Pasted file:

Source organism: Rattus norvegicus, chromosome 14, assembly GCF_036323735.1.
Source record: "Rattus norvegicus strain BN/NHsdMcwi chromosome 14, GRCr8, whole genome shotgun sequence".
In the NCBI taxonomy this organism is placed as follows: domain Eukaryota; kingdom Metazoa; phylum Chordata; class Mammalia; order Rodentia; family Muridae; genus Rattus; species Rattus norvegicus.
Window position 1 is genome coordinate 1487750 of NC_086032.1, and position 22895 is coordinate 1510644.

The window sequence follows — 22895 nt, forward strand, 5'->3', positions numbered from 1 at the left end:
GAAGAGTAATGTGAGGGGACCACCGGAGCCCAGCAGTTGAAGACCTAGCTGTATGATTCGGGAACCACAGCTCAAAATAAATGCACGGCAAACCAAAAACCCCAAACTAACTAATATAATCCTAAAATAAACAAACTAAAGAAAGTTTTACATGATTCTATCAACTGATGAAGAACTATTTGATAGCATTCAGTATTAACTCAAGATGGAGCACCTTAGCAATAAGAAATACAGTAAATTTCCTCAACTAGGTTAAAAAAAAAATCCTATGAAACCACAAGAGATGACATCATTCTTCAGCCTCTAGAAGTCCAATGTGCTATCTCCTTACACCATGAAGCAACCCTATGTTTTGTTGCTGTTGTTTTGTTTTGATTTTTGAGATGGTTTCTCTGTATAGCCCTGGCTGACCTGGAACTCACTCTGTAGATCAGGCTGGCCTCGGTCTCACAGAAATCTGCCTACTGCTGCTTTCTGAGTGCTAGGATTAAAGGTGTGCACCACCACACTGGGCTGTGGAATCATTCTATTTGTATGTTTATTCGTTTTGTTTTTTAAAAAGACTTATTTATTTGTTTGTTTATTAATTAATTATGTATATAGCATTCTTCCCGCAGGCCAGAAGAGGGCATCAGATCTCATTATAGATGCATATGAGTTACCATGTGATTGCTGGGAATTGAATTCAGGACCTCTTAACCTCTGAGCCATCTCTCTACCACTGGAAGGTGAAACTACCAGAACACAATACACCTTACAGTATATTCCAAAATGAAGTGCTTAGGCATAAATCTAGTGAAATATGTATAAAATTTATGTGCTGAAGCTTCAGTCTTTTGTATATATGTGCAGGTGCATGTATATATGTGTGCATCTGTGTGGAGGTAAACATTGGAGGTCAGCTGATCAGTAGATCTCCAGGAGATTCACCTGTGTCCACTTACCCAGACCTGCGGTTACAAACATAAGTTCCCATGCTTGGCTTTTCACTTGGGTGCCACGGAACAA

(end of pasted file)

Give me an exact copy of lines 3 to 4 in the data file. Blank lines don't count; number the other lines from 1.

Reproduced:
In the NCBI taxonomy this organism is placed as follows: domain Eukaryota; kingdom Metazoa; phylum Chordata; class Mammalia; order Rodentia; family Muridae; genus Rattus; species Rattus norvegicus.
Window position 1 is genome coordinate 1487750 of NC_086032.1, and position 22895 is coordinate 1510644.